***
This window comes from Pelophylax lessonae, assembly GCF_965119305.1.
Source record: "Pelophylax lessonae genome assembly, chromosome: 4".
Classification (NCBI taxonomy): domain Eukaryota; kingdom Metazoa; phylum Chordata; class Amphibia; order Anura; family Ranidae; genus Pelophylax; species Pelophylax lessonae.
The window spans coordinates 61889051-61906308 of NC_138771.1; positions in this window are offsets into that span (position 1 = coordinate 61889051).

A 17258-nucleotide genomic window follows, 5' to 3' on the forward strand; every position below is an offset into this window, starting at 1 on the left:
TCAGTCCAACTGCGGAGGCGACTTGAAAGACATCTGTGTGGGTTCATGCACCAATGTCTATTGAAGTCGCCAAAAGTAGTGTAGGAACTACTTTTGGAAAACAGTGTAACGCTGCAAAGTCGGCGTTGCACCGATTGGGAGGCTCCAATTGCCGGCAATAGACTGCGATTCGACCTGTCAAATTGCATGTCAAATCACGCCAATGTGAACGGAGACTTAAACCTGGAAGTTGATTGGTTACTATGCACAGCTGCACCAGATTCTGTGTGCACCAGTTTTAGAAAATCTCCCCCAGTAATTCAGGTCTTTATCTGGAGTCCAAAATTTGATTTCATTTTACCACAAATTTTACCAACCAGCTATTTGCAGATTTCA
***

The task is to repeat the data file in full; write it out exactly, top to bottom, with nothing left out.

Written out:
This window comes from Pelophylax lessonae, assembly GCF_965119305.1.
Source record: "Pelophylax lessonae genome assembly, chromosome: 4".
Classification (NCBI taxonomy): domain Eukaryota; kingdom Metazoa; phylum Chordata; class Amphibia; order Anura; family Ranidae; genus Pelophylax; species Pelophylax lessonae.
The window spans coordinates 61889051-61906308 of NC_138771.1; positions in this window are offsets into that span (position 1 = coordinate 61889051).

A 17258-nucleotide genomic window follows, 5' to 3' on the forward strand; every position below is an offset into this window, starting at 1 on the left:
TCAGTCCAACTGCGGAGGCGACTTGAAAGACATCTGTGTGGGTTCATGCACCAATGTCTATTGAAGTCGCCAAAAGTAGTGTAGGAACTACTTTTGGAAAACAGTGTAACGCTGCAAAGTCGGCGTTGCACCGATTGGGAGGCTCCAATTGCCGGCAATAGACTGCGATTCGACCTGTCAAATTGCATGTCAAATCACGCCAATGTGAACGGAGACTTAAACCTGGAAGTTGATTGGTTACTATGCACAGCTGCACCAGATTCTGTGTGCACCAGTTTTAGAAAATCTCCCCCAGTAATTCAGGTCTTTATCTGGAGTCCAAAATTTGATTTCATTTTACCACAAATTTTACCAACCAGCTATTTGCAGATTTCA